Brand new review: Strange History by various authors

By Ekta R. Garg

June 29, 2016

Genre: Humor/trivia

Rated: Bordering on Bypass it

Curious to know how a Roman rental property listing from the first century reads? Want to know what Gandhi had to say about Hitler? Did concubines get any perks other than being concubines? History offers a variety of lessons as well as amusing anecdotes. Readers will find both in the trivia-filled but slightly scattered Strange History: Mysterious Artifacts, Macabre Legends, Boneheaded Blunders, and Mind-Blowing Facts.

The book flits from one subject to another. While this format allows for noncommittal reading, the lack of theme from section to section will encourage readers to put the book down time and again. The authors may have intended for the book to be used more in coffee-table format—something cute to be commented on and read from at cocktail parties. However, the book’s length may make readers question the value of reading it from start to finish in a few settings.

The writing itself definitely engages readers. Clearly the authors had a sense of humor both about the facts they present as well as language itself. The book also doesn’t waste time with each fact; the necessary information is imparted with a few lighthearted comments, and then the next section begins. Ironically it is this very setup that may intimidate readers.

If the information is coming in bite-sized pieces, the size of the entire meal may cause indigestion. The book contains way too many facts in a single work to be consumed in a timely fashion. In our current age of technology, the authors would have done better to release Strange History as a series. In fact, this kind of book almost begs for a cross-platform release, using the web, ebook, and hard copy formats in conjunction with one another to best promote these unusual facts from cultures and peoples across the globe.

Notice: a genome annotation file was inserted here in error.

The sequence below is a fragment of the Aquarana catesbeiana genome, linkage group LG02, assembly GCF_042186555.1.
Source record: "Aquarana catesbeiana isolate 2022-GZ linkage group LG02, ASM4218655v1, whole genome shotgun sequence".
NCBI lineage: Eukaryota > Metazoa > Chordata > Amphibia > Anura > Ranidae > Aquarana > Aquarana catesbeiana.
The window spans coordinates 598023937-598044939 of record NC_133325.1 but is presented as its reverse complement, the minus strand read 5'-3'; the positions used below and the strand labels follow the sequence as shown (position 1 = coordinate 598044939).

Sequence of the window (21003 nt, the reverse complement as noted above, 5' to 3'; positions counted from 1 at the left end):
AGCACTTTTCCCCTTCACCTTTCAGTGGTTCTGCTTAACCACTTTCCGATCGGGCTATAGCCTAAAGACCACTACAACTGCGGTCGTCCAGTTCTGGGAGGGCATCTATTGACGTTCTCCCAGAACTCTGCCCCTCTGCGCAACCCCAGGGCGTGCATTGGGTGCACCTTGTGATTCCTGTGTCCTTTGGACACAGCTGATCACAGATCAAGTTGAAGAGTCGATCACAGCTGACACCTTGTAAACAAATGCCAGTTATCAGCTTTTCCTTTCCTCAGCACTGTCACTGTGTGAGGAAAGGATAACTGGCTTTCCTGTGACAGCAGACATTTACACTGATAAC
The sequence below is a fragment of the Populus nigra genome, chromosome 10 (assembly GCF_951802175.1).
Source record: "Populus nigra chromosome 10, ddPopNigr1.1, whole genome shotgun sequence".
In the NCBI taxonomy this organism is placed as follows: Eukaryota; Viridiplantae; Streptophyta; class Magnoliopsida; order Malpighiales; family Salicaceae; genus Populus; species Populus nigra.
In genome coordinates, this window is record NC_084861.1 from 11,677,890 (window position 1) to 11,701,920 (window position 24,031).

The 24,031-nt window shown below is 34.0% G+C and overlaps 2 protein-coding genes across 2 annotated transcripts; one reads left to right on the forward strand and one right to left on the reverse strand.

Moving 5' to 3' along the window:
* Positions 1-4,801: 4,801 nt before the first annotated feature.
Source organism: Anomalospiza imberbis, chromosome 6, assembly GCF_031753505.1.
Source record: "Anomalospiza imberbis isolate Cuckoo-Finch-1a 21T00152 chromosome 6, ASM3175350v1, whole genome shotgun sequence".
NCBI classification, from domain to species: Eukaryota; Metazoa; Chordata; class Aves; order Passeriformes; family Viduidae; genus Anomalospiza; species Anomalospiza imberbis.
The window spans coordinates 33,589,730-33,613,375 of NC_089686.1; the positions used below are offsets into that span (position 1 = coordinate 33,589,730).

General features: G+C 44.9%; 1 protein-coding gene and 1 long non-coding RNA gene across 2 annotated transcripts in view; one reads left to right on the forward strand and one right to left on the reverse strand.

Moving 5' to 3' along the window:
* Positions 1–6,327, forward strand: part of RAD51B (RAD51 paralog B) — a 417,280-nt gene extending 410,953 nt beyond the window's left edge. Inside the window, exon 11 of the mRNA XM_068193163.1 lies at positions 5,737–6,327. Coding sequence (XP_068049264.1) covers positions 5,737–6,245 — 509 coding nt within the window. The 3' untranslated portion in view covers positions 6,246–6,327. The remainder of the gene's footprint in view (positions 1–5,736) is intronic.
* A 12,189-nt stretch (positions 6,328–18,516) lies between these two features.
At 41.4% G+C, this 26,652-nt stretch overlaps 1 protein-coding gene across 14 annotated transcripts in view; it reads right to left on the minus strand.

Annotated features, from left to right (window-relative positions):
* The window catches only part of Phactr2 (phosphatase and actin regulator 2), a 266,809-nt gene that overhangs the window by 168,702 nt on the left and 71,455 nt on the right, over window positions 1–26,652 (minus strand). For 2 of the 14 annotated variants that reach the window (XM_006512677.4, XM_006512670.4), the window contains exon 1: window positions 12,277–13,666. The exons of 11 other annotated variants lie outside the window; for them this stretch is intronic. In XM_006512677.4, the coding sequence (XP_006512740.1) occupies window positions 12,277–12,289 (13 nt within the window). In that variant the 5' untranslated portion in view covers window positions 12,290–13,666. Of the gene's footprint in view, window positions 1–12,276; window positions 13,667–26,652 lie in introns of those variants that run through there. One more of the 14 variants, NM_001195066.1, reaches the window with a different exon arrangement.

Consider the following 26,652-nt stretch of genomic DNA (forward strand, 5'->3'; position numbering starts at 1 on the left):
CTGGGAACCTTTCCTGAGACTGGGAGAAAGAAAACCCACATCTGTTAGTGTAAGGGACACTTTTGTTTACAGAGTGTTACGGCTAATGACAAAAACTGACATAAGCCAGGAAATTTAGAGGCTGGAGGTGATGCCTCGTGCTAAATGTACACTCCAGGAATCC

Strange History may make more than one teacher grin, but it’s hard to imagine people outside of the education profession willing to read the entire thing start to finish without any long breaks. I recommend Strange History for readers who enjoy funny little tidbits of information. Other readers may choose to Borrow the book or possibly even bypass it completely.

(I received a copy of this book from the publisher in exchange for an honest review.)

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